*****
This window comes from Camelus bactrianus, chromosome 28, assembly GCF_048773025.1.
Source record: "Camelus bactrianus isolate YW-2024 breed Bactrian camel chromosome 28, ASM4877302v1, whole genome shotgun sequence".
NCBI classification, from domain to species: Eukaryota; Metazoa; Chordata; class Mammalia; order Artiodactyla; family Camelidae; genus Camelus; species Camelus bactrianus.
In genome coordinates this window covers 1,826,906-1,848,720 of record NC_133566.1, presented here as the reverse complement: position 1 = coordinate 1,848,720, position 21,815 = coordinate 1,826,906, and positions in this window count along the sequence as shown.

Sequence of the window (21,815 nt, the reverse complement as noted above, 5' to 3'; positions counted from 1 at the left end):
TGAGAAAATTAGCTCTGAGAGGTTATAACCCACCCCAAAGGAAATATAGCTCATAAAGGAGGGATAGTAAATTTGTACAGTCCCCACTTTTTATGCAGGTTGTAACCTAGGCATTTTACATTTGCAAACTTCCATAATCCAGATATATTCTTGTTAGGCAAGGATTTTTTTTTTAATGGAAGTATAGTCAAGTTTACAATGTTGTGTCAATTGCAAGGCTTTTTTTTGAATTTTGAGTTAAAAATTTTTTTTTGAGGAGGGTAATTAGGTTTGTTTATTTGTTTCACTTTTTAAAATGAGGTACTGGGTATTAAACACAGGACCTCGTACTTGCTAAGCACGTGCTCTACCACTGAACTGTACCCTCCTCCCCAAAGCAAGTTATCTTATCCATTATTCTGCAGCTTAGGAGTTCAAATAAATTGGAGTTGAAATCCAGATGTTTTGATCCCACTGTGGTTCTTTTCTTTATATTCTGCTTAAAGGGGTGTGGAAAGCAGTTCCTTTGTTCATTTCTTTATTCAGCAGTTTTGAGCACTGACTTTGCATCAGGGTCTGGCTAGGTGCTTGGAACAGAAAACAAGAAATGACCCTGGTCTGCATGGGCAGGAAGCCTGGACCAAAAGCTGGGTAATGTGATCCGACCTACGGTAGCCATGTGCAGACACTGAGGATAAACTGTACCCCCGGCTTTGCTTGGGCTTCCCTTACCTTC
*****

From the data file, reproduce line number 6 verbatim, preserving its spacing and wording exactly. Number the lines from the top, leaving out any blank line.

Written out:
TGAGAAAATTAGCTCTGAGAGGTTATAACCCACCCCAAAGGAAATATAGCTCATAAAGGAGGGATAGTAAATTTGTACAGTCCCCACTTTTTATGCAGGTTGTAACCTAGGCATTTTACATTTGCAAACTTCCATAATCCAGATATATTCTTGTTAGGCAAGGATTTTTTTTTTAATGGAAGTATAGTCAAGTTTACAATGTTGTGTCAATTGCAAGGCTTTTTTTTGAATTTTGAGTTAAAAATTTTTTTTTGAGGAGGGTAATTAGGTTTGTTTATTTGTTTCACTTTTTAAAATGAGGTACTGGGTATTAAACACAGGACCTCGTACTTGCTAAGCACGTGCTCTACCACTGAACTGTACCCTCCTCCCCAAAGCAAGTTATCTTATCCATTATTCTGCAGCTTAGGAGTTCAAATAAATTGGAGTTGAAATCCAGATGTTTTGATCCCACTGTGGTTCTTTTCTTTATATTCTGCTTAAAGGGGTGTGGAAAGCAGTTCCTTTGTTCATTTCTTTATTCAGCAGTTTTGAGCACTGACTTTGCATCAGGGTCTGGCTAGGTGCTTGGAACAGAAAACAAGAAATGACCCTGGTCTGCATGGGCAGGAAGCCTGGACCAAAAGCTGGGTAATGTGATCCGACCTACGGTAGCCATGTGCAGACACTGAGGATAAACTGTACCCCCGGCTTTGCTTGGGCTTCCCTTACCTTC